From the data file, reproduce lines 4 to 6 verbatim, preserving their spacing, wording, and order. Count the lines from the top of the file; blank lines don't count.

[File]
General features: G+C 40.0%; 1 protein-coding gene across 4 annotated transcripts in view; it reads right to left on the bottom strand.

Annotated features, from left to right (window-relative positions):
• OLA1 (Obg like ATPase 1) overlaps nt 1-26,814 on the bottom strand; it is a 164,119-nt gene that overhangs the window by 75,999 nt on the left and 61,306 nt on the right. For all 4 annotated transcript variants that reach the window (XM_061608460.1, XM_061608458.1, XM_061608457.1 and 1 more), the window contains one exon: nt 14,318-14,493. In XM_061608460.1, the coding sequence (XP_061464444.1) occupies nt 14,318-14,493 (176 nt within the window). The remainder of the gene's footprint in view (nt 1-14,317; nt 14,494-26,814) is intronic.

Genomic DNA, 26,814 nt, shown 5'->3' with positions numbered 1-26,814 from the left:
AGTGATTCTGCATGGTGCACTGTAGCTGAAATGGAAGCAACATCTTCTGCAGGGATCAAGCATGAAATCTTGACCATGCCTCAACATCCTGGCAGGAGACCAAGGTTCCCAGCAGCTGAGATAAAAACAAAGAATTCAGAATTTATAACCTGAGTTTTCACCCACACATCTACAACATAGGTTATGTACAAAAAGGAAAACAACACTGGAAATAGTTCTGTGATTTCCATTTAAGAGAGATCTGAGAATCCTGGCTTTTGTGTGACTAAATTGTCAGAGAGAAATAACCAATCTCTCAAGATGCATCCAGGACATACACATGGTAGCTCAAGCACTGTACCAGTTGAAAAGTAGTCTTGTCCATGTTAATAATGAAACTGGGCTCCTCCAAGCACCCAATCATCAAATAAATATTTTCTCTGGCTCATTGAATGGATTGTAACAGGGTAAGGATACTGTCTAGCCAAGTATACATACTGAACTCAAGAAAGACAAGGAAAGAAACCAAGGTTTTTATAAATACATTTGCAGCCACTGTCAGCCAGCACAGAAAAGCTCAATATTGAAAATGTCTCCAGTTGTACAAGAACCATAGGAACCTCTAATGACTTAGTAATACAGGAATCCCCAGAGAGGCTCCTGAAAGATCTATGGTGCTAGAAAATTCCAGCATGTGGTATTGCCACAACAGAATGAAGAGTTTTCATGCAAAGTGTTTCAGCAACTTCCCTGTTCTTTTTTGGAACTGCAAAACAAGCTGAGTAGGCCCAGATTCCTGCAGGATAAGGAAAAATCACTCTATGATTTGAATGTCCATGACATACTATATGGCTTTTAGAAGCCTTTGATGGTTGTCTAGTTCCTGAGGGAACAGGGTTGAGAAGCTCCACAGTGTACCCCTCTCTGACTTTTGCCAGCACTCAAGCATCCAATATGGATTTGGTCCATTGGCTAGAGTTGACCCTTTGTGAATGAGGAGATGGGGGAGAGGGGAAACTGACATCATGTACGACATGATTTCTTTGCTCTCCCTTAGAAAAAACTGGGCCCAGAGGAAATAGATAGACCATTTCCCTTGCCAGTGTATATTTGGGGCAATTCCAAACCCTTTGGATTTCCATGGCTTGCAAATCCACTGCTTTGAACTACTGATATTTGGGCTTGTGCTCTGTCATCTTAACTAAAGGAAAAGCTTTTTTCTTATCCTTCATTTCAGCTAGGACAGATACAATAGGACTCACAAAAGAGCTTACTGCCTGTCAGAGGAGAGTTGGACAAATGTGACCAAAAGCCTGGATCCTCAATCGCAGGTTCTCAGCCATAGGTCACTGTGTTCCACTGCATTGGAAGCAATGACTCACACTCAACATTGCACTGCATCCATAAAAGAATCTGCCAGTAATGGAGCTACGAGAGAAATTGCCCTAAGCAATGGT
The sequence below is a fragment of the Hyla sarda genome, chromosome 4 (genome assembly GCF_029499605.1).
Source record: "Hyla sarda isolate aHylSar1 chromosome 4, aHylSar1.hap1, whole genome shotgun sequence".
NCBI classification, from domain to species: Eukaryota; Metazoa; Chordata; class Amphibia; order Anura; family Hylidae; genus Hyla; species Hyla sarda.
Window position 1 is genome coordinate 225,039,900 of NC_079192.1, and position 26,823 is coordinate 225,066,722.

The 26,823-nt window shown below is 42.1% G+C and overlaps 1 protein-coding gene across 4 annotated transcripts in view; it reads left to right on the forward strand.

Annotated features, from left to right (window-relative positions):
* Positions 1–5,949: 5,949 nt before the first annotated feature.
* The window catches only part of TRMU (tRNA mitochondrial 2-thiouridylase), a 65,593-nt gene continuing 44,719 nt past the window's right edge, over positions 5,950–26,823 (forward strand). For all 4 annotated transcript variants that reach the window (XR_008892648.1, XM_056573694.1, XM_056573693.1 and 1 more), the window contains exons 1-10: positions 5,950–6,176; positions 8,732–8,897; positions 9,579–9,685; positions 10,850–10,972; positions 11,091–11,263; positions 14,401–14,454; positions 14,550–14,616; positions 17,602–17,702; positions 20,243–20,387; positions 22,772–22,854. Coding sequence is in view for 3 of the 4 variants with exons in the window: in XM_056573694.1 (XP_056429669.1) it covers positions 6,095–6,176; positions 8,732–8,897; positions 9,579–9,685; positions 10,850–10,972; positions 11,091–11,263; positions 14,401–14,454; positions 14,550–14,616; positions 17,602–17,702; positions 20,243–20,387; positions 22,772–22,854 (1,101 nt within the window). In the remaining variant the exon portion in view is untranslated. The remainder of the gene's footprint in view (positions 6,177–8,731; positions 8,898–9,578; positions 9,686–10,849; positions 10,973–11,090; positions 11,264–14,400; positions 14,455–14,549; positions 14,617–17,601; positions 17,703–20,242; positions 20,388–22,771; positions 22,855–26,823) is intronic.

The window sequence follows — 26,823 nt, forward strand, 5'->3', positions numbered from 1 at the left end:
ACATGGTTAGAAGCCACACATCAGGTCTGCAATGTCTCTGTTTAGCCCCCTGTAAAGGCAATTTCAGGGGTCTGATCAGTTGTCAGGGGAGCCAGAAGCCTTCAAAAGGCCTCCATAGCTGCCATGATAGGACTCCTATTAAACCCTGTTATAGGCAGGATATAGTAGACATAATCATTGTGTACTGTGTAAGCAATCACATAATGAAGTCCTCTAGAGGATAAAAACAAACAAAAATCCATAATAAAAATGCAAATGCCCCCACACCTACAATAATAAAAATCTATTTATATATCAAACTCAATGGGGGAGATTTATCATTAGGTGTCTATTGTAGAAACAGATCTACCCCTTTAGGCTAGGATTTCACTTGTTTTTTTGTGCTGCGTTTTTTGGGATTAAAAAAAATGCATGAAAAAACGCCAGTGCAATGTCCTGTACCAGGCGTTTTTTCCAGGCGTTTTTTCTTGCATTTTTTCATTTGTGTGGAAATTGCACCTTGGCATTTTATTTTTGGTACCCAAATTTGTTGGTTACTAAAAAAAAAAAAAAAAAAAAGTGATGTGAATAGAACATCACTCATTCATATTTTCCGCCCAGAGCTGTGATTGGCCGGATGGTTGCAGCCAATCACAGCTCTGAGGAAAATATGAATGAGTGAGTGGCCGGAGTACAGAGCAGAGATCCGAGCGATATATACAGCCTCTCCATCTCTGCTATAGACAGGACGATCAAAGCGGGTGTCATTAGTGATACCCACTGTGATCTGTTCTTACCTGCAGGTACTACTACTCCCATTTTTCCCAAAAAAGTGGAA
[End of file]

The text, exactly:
Genomic DNA, 26,814 nt, shown 5'->3' with positions numbered 1-26,814 from the left:
AGTGATTCTGCATGGTGCACTGTAGCTGAAATGGAAGCAACATCTTCTGCAGGGATCAAGCATGAAATCTTGACCATGCCTCAACATCCTGGCAGGAGACCAAGGTTCCCAGCAGCTGAGATAAAAACAAAGAATTCAGAATTTATAACCTGAGTTTTCACCCACACATCTACAACATAGGTTATGTACAAAAAGGAAAACAACACTGGAAATAGTTCTGTGATTTCCATTTAAGAGAGATCTGAGAATCCTGGCTTTTGTGTGACTAAATTGTCAGAGAGAAATAACCAATCTCTCAAGATGCATCCAGGACATACACATGGTAGCTCAAGCACTGTACCAGTTGAAAAGTAGTCTTGTCCATGTTAATAATGAAACTGGGCTCCTCCAAGCACCCAATCATCAAATAAATATTTTCTCTGGCTCATTGAATGGATTGTAACAGGGTAAGGATACTGTCTAGCCAAGTATACATACTGAACTCAAGAAAGACAAGGAAAGAAACCAAGGTTTTTATAAATACATTTGCAGCCACTGTCAGCCAGCACAGAAAAGCTCAATATTGAAAATGTCTCCAGTTGTACAAGAACCATAGGAACCTCTAATGACTTAGTAATACAGGAATCCCCAGAGAGGCTCCTGAAAGATCTATGGTGCTAGAAAATTCCAGCATGTGGTATTGCCACAACAGAATGAAGAGTTTTCATGCAAAGTGTTTCAGCAACTTCCCTGTTCTTTTTTGGAACTGCAAAACAAGCTGAGTAGGCCCAGATTCCTGCAGGATAAGGAAAAATCACTCTATGATTTGAATGTCCATGACATACTATATGGCTTTTAGAAGCCTTTGATGGTTGTCTAGTTCCTGAGGGAACAGGGTTGAGAAGCTCCACAGTGTACCCCTCTCTGACTTTTGCCAGCACTCAAGCATCCAATATGGATTTGGTCCATTGGCTAGAGTTGACCCTTTGTGAATGAGGAGATGGGGGAGAGGGGAAACTGACATCATGTACGACATGATTTCTTTGCTCTCCCTTAGAAAAAACTGGGCCCAGAGGAAATAGATAGACCATTTCCCTTGCCAGTGTATATTTGGGGCAATTCCAAACCCTTTGGATTTCCATGGCTTGCAAATCCACTGCTTTGAACTACTGATATTTGGGCTTGTGCTCTGTCATCTTAACTAAAGGAAAAGCTTTTTTCTTATCCTTCATTTCAGCTAGGACAGATACAATAGGACTCACAAAAGAGCTTACTGCCTGTCAGAGGAGAGTTGGACAAATGTGACCAAAAGCCTGGATCCTCAATCGCAGGTTCTCAGCCATAGGTCACTGTGTTCCACTGCATTGGAAGCAATGACTCACACTCAACATTGCACTGCATCCATAAAAGAATCTGCCAGTAATGGAGCTACGAGAGAAATTGCCCTAAGCAATGGT
The sequence below is a fragment of the Hyla sarda genome, chromosome 4 (genome assembly GCF_029499605.1).